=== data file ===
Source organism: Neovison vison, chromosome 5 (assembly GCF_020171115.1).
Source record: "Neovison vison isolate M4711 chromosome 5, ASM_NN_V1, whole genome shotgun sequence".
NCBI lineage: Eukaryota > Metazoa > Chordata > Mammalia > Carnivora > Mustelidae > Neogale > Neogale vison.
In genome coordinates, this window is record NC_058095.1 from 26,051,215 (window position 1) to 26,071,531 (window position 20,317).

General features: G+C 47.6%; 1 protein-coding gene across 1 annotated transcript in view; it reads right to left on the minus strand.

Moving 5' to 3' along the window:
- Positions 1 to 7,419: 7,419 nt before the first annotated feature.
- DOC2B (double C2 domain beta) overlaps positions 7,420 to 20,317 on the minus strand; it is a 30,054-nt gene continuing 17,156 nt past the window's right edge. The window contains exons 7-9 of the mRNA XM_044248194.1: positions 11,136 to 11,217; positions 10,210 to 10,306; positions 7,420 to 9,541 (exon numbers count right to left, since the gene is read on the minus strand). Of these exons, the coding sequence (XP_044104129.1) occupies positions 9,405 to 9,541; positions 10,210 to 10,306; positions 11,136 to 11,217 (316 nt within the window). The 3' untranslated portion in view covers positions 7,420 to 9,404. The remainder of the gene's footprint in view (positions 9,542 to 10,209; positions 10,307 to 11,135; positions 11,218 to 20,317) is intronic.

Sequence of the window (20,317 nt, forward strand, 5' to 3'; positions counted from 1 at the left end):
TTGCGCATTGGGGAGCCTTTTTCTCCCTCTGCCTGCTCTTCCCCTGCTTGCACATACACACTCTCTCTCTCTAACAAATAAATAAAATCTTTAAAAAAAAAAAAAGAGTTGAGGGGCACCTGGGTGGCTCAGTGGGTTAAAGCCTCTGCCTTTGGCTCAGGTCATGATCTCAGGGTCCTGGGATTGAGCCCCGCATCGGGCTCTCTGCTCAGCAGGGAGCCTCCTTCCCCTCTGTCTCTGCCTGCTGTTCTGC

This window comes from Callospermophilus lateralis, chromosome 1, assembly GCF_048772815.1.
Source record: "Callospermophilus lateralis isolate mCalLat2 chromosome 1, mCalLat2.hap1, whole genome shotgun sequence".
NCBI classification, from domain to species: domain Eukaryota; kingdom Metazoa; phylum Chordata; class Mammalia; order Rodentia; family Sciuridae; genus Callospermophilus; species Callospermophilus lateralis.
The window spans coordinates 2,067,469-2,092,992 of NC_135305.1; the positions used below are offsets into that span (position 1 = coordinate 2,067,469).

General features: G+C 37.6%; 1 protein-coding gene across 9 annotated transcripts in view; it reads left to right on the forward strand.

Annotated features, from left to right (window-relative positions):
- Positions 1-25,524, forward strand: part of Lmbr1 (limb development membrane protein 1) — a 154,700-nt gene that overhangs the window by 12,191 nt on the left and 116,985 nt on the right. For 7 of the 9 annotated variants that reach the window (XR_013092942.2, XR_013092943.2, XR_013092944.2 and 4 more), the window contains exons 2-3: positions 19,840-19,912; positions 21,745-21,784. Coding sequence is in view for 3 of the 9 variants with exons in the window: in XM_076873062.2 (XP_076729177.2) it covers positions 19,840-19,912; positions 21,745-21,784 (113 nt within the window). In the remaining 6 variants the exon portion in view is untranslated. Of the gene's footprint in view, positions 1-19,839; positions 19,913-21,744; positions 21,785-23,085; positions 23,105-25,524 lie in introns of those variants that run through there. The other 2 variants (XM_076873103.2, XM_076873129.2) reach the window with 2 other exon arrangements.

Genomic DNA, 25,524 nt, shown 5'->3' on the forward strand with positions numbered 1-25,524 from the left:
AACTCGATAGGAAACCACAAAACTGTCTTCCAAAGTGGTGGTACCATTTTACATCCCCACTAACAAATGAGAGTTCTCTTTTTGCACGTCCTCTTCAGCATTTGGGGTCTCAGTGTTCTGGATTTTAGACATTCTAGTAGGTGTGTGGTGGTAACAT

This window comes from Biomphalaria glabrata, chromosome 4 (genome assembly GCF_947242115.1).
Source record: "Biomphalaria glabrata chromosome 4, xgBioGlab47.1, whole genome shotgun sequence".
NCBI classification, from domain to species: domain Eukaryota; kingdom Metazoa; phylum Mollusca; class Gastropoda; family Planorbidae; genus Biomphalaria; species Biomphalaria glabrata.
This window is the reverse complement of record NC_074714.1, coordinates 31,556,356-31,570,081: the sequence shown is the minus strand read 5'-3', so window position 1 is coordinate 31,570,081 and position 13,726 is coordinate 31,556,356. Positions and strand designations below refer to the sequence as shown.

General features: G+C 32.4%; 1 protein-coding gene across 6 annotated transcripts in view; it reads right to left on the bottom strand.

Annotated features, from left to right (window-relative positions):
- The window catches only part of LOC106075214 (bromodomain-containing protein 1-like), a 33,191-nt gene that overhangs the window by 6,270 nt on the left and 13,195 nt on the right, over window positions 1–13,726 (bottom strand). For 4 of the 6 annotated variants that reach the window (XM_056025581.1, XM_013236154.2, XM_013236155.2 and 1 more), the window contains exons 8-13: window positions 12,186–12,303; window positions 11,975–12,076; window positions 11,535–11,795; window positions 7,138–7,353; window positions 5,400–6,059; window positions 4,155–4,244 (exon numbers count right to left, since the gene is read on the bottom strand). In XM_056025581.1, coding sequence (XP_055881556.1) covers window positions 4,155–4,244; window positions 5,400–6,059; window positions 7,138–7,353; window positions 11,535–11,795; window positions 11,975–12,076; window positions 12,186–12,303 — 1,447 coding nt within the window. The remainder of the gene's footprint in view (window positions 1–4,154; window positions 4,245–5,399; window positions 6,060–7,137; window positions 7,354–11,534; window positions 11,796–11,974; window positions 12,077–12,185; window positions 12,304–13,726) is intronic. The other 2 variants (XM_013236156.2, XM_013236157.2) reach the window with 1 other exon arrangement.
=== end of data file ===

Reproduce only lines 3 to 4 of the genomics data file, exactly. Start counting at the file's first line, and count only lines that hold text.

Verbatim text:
NCBI lineage: Eukaryota > Metazoa > Chordata > Mammalia > Carnivora > Mustelidae > Neogale > Neogale vison.
In genome coordinates, this window is record NC_058095.1 from 26,051,215 (window position 1) to 26,071,531 (window position 20,317).